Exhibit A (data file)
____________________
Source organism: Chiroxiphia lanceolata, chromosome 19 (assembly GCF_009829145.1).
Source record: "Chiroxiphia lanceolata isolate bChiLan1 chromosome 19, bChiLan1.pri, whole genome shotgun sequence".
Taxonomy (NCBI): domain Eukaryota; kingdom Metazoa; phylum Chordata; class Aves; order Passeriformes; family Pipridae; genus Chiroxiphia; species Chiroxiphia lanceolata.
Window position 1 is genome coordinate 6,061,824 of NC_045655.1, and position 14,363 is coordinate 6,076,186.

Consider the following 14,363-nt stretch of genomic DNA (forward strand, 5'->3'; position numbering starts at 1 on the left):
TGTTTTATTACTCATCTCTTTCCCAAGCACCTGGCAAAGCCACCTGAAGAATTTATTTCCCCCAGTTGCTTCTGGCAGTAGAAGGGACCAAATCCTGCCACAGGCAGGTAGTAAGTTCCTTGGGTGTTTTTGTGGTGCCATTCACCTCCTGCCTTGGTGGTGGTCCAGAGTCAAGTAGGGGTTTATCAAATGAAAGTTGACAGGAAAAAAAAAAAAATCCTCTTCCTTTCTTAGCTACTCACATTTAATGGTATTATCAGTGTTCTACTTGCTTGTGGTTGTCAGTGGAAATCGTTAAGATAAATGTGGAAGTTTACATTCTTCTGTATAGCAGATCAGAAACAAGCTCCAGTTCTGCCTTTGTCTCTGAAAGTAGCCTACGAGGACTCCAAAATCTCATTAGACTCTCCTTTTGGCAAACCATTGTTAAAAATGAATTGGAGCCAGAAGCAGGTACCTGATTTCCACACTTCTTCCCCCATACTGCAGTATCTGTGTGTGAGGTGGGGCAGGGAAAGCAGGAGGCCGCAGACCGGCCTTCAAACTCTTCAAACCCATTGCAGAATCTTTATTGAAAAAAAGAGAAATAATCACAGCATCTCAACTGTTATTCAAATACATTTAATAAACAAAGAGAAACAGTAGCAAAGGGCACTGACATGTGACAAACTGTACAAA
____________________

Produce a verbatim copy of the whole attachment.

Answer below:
Source organism: Chiroxiphia lanceolata, chromosome 19 (assembly GCF_009829145.1).
Source record: "Chiroxiphia lanceolata isolate bChiLan1 chromosome 19, bChiLan1.pri, whole genome shotgun sequence".
Taxonomy (NCBI): domain Eukaryota; kingdom Metazoa; phylum Chordata; class Aves; order Passeriformes; family Pipridae; genus Chiroxiphia; species Chiroxiphia lanceolata.
Window position 1 is genome coordinate 6,061,824 of NC_045655.1, and position 14,363 is coordinate 6,076,186.

Consider the following 14,363-nt stretch of genomic DNA (forward strand, 5'->3'; position numbering starts at 1 on the left):
TGTTTTATTACTCATCTCTTTCCCAAGCACCTGGCAAAGCCACCTGAAGAATTTATTTCCCCCAGTTGCTTCTGGCAGTAGAAGGGACCAAATCCTGCCACAGGCAGGTAGTAAGTTCCTTGGGTGTTTTTGTGGTGCCATTCACCTCCTGCCTTGGTGGTGGTCCAGAGTCAAGTAGGGGTTTATCAAATGAAAGTTGACAGGAAAAAAAAAAAAATCCTCTTCCTTTCTTAGCTACTCACATTTAATGGTATTATCAGTGTTCTACTTGCTTGTGGTTGTCAGTGGAAATCGTTAAGATAAATGTGGAAGTTTACATTCTTCTGTATAGCAGATCAGAAACAAGCTCCAGTTCTGCCTTTGTCTCTGAAAGTAGCCTACGAGGACTCCAAAATCTCATTAGACTCTCCTTTTGGCAAACCATTGTTAAAAATGAATTGGAGCCAGAAGCAGGTACCTGATTTCCACACTTCTTCCCCCATACTGCAGTATCTGTGTGTGAGGTGGGGCAGGGAAAGCAGGAGGCCGCAGACCGGCCTTCAAACTCTTCAAACCCATTGCAGAATCTTTATTGAAAAAAAGAGAAATAATCACAGCATCTCAACTGTTATTCAAATACATTTAATAAACAAAGAGAAACAGTAGCAAAGGGCACTGACATGTGACAAACTGTACAAA